Sep 27, 2018 - Sale 2486

Sale 2486 - Lot 342

Price Realized: $ 5,500
Show Hammer Price?Final Price Realized includes Buyer’s Premium added to Hammer Price
Estimate: $ 1,500 - $ 2,500
(NEW YORK--BROOKLYN.) Archive of wholesale bookseller William C. Hall. Several hundred items (0.6 linear feet) in one box; condition generally strong, with some wear and water damage to a few items. Vp, circa 1837-64, bulk 1850s

Additional Details

William Chauncy Hall (1783-1863) was a Brooklyn-based wholesale book importer and dealer of the early 19th century. His obituary in the American Publisher's Circular of 1 May 1863 describes him as "a gentleman who had imported more foreign books into the United States and British Provinces of America than any other person. . . . His custom was to buy books in London—sometimes almost by whole ship-loads, four hundred or five hundred cases—in the summer season, and bring them over, and close off ... William Chauncy Hall (1783-1863) was a Brooklyn-based wholesale book importer and dealer of the early 19th century. His obituary in the American Publisher's Circular of 1 May 1863 describes him as "a gentleman who had imported more foreign books into the United States and British Provinces of America than any other person. . . . His custom was to buy books in London—sometimes almost by whole ship-loads, four hundred or five hundred cases—in the summer season, and bring them over, and close off each shipment during the winter and spring, returning for a fresh supply. In this way he had crossed the Atlantic about two hundred times, and . . . had imported over three million volumes of books. The firm of D. Appleton & Co. owes its connection with books to Mr. Hall, their first introduction to the business being by the sale of his consignments."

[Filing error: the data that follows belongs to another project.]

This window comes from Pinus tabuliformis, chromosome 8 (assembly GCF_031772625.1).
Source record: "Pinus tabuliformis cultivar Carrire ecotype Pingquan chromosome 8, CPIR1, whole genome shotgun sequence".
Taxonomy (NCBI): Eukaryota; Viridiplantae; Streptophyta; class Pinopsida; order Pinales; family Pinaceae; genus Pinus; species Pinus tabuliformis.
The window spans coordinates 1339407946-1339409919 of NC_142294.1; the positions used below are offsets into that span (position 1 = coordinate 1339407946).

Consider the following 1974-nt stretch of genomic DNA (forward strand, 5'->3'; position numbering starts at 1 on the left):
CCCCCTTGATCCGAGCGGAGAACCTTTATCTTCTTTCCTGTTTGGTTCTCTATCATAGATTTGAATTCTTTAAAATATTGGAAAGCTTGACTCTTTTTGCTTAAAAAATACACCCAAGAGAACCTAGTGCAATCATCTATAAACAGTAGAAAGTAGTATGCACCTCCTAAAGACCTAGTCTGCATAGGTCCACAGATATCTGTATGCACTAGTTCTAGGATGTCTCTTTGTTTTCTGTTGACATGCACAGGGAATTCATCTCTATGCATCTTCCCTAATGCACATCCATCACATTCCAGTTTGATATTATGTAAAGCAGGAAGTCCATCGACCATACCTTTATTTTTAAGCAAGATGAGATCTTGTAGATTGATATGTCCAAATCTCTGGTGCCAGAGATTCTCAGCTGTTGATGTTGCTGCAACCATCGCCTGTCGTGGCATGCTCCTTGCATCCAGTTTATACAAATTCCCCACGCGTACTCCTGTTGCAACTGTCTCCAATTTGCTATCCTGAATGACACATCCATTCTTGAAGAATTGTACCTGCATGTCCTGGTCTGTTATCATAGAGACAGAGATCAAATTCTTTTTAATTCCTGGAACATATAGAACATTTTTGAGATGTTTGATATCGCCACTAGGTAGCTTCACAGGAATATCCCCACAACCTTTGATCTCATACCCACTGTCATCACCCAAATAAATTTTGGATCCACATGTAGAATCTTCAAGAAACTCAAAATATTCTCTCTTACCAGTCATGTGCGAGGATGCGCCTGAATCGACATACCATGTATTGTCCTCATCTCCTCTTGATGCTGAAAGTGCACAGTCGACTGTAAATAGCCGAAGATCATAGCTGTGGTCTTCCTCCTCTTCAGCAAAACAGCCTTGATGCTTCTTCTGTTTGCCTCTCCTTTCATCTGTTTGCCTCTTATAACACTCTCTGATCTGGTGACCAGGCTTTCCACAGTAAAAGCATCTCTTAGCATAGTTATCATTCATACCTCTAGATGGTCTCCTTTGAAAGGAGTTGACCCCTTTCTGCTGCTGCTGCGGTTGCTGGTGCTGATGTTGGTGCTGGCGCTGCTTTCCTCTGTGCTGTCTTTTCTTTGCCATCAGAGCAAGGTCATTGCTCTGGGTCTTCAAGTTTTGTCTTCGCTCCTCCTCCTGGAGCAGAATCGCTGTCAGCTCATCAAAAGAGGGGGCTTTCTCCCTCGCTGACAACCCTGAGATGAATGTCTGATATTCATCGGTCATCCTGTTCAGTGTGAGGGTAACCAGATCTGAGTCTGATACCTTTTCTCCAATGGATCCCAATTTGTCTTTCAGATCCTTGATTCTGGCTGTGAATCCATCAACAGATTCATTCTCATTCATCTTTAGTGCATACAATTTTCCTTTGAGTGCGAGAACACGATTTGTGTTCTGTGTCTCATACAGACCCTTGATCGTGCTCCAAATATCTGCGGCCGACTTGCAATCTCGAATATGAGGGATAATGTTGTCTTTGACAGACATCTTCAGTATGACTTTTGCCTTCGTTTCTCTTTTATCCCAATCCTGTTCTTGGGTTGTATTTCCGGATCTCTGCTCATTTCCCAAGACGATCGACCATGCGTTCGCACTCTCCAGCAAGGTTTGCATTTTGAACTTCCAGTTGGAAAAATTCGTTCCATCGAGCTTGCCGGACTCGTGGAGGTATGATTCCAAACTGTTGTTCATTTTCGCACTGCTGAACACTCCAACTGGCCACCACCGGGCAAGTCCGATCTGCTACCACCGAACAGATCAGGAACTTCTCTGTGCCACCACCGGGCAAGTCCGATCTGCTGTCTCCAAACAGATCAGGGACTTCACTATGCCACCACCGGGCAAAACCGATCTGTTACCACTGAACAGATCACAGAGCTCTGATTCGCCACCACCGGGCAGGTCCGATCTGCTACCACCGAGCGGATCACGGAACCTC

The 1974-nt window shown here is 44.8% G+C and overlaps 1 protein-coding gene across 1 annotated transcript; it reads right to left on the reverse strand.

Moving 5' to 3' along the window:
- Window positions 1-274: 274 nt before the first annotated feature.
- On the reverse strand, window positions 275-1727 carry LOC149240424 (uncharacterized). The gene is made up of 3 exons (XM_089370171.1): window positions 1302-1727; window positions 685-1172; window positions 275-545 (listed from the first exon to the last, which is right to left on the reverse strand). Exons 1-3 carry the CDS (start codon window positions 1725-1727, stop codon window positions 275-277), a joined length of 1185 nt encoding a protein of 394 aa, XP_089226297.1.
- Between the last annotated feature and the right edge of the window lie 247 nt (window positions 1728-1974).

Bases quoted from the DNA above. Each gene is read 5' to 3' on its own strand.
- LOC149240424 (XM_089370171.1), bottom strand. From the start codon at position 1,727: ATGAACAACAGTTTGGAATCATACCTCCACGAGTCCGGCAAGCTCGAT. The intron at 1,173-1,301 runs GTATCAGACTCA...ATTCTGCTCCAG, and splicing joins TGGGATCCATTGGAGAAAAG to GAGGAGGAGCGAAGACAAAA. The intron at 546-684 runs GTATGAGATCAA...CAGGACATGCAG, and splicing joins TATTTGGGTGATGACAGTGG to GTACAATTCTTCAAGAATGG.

Included are files of invoices and correspondence with dealers Charles A. Brown of Philadelphia and Tunison & Reeve of New York. His invoices from British booksellers Bangs, Brother & Co. from one May 1858 expedition run in excess of 50 folio pages. The collection includes correspondence, shipping documents, consignment inventory lists, auction notices, a priced 1851 Lyman & Rawdon book auction catalog, and other documents relating to his business, as well as a smaller quantity of personal papers such as his bills from the Pierrepont House hotel in Brooklyn Heights. If you have an interest in the history of the book trade--and many of us do--this archive offers much to contemplate.